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Here We Go With Birtherism 2.0
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Here We Go With Birtherism 2.0

Trump shows that he's trying to run his 2016 campaign again in 2020. But it's not 2016 anymore.

The Birtherism 2.0 brouhaha began the way so many do.

A Trump sycophant, in this case Trump campaign lawyer Jenna Ellis, handed the president a hot-take opinion piece as if it was breaking news. Mere hours later at a press conference, he acted as if that op-ed was a settled legal ruling from a court or perhaps his office of legal counsel: Kamala Harris is ineligible to be vice president because her parents weren’t yet U.S. citizens when she was born—on American soil.

When asked about the claim, Trump took the bait.

“I just heard it today that she doesn’t meet the requirements,” Trump said. “And by the way, the lawyer that wrote that piece is a very highly qualified, very talented lawyer.”

It’s all so pointlessly stupid.

I’m not even referring to the argument put forward in Newsweek by the “very talented lawyer,” John Eastman, questioning more than a century of law, constitutional interpretation, and the plain text of the 14th Amendment on the meaning of “persons born or naturalized in the United States.” I don’t find it persuasive, nor do most legal scholars—although I don’t think it’s necessarily racist to question whether birthright citizenship is good policy. Most countries don’t have it, and I don’t see how proposing that we have the same policy as, say, Sweden or Belgium would make us moral monsters.

What’s pointless and stupid is using Harris—Joe Biden’s half-Jamaican, half-Indian but legally all-American running mate—as the poster girl for the issue. At least Eastman had something of an excuse in that birthright citizenship has been his white whale for a long time, and any news peg will do when you’re obsessed with a topic, I suppose.

On the other hand, Eastman and his co-religionists on this issue weren’t as enthusiastic about using the presidential bid of Republican John McCain (born in Panama) as fodder for their theories, not to mention Ted Cruz (born in Canada). It seems that having elected officials who are supposedly less than 100 percent American is only terrifying when those officials are Democrats, particularly nonwhite Democrats.

But Trump’s decision to promote this new “birther” claim—immediately triggering his surrogates to do likewise—suggests that Trump thinks he can run a 2016 campaign in 2020. This shouldn’t be surprising given that he’s often governed as if that campaign never really ended, acting like a heckler of the government he supposedly runs.

And that’s the problem. Because even if you think his 2016 campaign proved he was the four-dimensional chess master of legend and fable, and even if you enjoy his 24/7 “own the libs” presidency, this just isn’t 2016 anymore.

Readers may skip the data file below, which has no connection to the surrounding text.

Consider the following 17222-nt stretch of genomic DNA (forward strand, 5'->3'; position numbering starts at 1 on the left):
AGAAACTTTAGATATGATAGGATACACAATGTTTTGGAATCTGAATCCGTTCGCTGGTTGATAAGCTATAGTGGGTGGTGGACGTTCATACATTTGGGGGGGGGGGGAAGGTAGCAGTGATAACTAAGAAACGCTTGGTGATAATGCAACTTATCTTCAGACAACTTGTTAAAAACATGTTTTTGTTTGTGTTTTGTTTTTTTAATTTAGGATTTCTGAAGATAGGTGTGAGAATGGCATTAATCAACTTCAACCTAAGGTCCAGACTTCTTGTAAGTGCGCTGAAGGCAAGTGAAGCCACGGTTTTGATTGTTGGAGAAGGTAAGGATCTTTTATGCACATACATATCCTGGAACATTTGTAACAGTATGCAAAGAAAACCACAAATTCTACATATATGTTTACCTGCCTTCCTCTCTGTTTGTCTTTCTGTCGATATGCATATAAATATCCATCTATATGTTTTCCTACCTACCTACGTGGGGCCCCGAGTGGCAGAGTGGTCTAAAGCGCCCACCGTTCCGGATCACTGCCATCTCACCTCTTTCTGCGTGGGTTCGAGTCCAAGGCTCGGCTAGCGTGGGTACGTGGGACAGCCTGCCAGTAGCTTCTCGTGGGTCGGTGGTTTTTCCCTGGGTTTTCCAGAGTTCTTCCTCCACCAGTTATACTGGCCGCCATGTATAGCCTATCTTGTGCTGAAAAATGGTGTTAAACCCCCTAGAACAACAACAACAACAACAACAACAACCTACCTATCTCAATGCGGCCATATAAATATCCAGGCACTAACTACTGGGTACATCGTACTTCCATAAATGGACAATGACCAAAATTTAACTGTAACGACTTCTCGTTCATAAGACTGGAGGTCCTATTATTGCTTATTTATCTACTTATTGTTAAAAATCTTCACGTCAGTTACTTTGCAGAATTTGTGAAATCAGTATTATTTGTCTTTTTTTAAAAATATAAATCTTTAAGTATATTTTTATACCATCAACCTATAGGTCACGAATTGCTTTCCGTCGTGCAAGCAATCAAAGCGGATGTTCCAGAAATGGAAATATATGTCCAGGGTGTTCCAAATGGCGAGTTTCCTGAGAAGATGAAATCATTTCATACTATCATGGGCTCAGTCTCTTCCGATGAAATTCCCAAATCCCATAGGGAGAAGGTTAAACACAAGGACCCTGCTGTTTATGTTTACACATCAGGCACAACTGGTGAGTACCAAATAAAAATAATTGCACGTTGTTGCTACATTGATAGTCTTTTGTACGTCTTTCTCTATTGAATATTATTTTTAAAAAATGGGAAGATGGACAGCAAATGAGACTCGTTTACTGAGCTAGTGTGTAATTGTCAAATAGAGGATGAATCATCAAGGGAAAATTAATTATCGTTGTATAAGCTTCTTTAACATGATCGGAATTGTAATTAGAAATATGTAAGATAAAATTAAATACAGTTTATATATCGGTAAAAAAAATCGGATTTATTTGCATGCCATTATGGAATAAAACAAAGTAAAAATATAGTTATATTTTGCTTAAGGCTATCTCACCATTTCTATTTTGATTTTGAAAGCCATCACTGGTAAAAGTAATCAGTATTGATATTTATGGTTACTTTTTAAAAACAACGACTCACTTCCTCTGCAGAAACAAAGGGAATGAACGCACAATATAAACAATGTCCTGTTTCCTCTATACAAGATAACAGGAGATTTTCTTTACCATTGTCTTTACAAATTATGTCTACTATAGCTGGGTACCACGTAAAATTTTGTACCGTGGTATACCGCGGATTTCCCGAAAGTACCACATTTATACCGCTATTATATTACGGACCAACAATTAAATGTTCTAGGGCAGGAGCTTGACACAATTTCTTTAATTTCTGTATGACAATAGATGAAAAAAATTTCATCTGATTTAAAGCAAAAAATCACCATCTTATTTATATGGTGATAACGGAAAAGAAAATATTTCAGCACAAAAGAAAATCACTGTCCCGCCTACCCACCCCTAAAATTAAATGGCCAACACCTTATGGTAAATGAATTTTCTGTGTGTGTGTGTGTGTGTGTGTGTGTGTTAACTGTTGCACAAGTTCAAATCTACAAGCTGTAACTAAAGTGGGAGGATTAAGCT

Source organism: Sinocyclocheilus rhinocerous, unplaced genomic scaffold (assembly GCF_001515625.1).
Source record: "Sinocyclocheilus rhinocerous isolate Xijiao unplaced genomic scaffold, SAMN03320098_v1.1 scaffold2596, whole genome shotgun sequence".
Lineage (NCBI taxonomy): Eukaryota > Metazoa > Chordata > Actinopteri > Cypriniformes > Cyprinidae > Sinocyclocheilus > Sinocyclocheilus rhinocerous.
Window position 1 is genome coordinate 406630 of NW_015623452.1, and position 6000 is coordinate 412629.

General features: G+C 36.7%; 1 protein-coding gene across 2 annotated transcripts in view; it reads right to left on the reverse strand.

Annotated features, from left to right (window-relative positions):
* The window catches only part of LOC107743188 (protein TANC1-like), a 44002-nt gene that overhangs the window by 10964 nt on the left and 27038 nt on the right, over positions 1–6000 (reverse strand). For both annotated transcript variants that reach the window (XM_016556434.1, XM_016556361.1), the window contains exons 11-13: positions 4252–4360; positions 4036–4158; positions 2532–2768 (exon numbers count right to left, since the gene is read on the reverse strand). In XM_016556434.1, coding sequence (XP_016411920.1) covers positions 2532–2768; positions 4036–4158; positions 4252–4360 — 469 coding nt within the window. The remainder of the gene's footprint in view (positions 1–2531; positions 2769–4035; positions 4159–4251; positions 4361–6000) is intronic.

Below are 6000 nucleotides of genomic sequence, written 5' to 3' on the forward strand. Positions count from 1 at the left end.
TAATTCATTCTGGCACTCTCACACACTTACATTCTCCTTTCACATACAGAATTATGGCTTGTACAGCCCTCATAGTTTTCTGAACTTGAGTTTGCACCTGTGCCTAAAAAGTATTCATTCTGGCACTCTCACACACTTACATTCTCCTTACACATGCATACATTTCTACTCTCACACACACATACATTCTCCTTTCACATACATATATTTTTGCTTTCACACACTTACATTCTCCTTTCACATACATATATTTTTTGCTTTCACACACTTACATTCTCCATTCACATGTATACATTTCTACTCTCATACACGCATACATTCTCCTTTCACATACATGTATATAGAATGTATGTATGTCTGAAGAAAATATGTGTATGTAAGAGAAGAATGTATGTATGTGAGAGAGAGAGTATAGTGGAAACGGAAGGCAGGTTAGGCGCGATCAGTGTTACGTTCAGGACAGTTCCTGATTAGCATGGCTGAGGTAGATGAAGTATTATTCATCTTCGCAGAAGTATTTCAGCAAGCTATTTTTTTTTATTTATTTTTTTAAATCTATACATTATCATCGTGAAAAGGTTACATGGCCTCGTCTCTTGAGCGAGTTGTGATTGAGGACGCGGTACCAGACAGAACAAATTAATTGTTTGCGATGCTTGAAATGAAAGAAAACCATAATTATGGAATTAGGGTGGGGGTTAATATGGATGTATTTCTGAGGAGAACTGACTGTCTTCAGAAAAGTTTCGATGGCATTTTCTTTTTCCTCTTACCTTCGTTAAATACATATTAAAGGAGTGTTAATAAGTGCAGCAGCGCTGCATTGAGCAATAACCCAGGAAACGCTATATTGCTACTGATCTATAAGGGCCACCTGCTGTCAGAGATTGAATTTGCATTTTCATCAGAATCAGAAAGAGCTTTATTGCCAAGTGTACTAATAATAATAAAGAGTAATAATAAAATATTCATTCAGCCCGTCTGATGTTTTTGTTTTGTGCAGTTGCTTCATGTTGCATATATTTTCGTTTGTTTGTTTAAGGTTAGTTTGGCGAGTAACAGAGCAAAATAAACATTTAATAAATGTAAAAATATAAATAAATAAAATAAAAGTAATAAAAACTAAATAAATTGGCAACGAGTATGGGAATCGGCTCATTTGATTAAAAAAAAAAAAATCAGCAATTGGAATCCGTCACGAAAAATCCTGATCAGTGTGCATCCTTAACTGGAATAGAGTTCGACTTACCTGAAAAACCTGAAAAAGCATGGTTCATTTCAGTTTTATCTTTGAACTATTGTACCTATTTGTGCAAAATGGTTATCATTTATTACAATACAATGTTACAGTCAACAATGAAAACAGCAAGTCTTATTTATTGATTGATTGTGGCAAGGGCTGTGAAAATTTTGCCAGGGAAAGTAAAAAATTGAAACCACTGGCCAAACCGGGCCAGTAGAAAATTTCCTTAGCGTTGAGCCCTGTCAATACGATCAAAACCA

Lay to one side the fact that Eastman’s argument, like a ship in drydock, has gone nowhere for years and will continue to be a nonstarter. It has all the political and legal force of a cocktail party conversation starter.

Trump rode the original birther conspiracy theory—that Barack Obama wasn’t born in Hawaii and that he was hiding the evidence—to prominence on the right. But as president of the United States, Trump doesn’t need an issue to get media attention anymore.

Moreover, Obama birtherism was an actual conspiracy theory, and conspiracy theories are always good for clicks and eyeballs. This Harris thing isn’t a conspiracy theory at all. It’s just an arcane legal claim. There’s no implied big reveal in the way there was when Trump’s personal Indiana Jones went off in search of Obama’s birth certificate. This story has no MacGuffin.

Also, the people Trump won over with Birtherism 1.0 are still with him; indeed, they’re a sizable chunk of his base. Likewise, those favoring the repeal of birthright citizenship are probably already in Trump’s column as well (even though he’s failed to follow through on promises to get rid of it).

Of course, most people who think Birtherism 2.0 is racist, sexist, or nativist are probably already committed to voting against Trump. But the swing voters in this election, by definition, are more sympathetic to Trump or Trumpism. They may be undecided, agnostic, or apathetic about birthright citizenship or the candidates themselves, but many are likely exhausted with the pointless theatrics and relentless fighting over sexism, racism, and nativism driven by the president’s sops to the one segment of the electorate that has been in his corner all along.

Photograph by Mark Wilson/Getty Images.

Jonah Goldberg is editor-in-chief and co-founder of The Dispatch, based in Washington, D.C. Prior to that, enormous lizards roamed the Earth. More immediately prior to that, Jonah spent two decades at National Review, where he was a senior editor, among other things. He is also a bestselling author, longtime columnist for the Los Angeles Times, commentator for CNN, and a senior fellow at the American Enterprise Institute. When he is not writing the G-File or hosting The Remnant podcast, he finds real joy in family time, attending to his dogs and cat, and blaming Steve Hayes for various things.